By: Maria Raykova
I am not a scientist. But last summer, I had the great privilege of spending a six-week “science visualization” residency at the Wrigley Marine Science Center on Catalina Island. I had previously interned as an animator at the Jet Propulsion Laboratory, and I was eager to continue improving my science communication skills in a new setting. I had never been to Catalina before, and I couldn’t have imagined that such secluded natural beauty lay so close to Los Angeles. At times I was tempted to go into vacation mode, but as an artist I found plenty of inspiration at every turn. For the Wrigley Institute, I worked on my first live-action piece: a documentary video about the San Pedro Ocean Time-series (SPOT) project. This project pushed me out of my comfort zone, as I arranged several interviews with scientists and recorded footage on a SPOT research cruise. I was apprehensive at first about venturing beyond animation, but I feel that the final product and the experience I gained were well worth the effort.
I am not a scientist, but I have made observations. I have observed that there is a dire need for better scientific communication in our culture. Science is perceived as esoteric, inaccessible or irrelevant to the average layperson (though probably not to the readers of this blog, admittedly). “I am not a scientist” is a phrase heard all too frequently in the mainstream media, particularly during political debates. This is a very disturbing trend. The most pressing issues of this century concerning our health and the environment are rooted in science, but voters and policymakers lack the scientific literacy to make informed decisions. It is very gratifying to be able to address that need through my work, which is why I was honored to help form a bridge between the USC Wrigley Institute and the USC School of Cinematic Arts.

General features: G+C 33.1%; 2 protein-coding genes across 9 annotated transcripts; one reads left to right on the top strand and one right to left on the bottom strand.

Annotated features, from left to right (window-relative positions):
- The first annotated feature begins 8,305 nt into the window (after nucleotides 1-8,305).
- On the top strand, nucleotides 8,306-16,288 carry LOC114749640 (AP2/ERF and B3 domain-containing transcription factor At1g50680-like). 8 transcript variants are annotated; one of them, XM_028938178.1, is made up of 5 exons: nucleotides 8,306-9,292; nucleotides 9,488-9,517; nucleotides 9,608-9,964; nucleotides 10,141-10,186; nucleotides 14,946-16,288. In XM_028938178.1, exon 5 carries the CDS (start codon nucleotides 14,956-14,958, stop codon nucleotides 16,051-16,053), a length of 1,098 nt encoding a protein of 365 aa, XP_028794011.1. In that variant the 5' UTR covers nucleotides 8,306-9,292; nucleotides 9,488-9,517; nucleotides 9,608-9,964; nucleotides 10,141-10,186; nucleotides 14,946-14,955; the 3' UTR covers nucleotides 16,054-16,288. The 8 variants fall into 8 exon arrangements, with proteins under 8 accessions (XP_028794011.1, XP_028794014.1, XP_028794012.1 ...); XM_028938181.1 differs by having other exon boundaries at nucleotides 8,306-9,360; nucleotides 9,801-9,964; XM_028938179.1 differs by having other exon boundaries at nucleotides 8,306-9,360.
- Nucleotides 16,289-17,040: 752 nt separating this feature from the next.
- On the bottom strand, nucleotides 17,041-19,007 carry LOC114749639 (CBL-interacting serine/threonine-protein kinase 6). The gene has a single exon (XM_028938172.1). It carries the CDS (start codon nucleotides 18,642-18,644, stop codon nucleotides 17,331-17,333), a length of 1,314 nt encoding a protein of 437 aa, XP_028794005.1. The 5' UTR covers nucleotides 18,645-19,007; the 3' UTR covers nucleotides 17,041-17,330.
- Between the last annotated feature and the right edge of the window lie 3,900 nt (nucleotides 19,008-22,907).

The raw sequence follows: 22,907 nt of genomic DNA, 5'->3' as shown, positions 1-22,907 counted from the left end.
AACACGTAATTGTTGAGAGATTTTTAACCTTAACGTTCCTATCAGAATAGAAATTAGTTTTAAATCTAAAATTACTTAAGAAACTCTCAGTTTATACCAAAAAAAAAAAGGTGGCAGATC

I am not a scientist; I am an artist. I work with scientists and I love being in an environment where there is so much knowledge to be shared. Being surrounded by people who possess an entirely different set of skills than mine fosters very meaningful collaborations. As a filmmaker, my job is to tell stories that connect with audiences. Environmental science already provides an excellent screenplay, since there is nothing more universally relatable than the planet we all call home. It just takes the right creative choices to awaken the sense of wonder that is within each of us. I felt that wonderment firsthand during my residency at WMSC, but unfortunately not everyone has that opportunity. Nor does everyone have a great museum like the California Science Center in their backyard. But chances are, they do have access to YouTube. And so I’m happy that more and more scientists are taking advantage of the Internet’s enormous potential to reach the general public directly. People can’t learn to appreciate science if they rarely see it portrayed appropriately in the media. I made the SPOT video to provide a glimpse of what it’s like to be on a research cruise, and maybe spark some new interest in the important work being done by the folks at the Wrigley Institute. Whether you are a scientist or not, I sincerely hope you enjoy it.
—Maria Raykova, USC School of Cinematic Arts, BA Animation & Digital Arts, Class of 2015 and WIES Zinsmeyer Summer Intern
To learn more about SPOT, visit the full webpage here – http://dornsife.usc.edu/spot/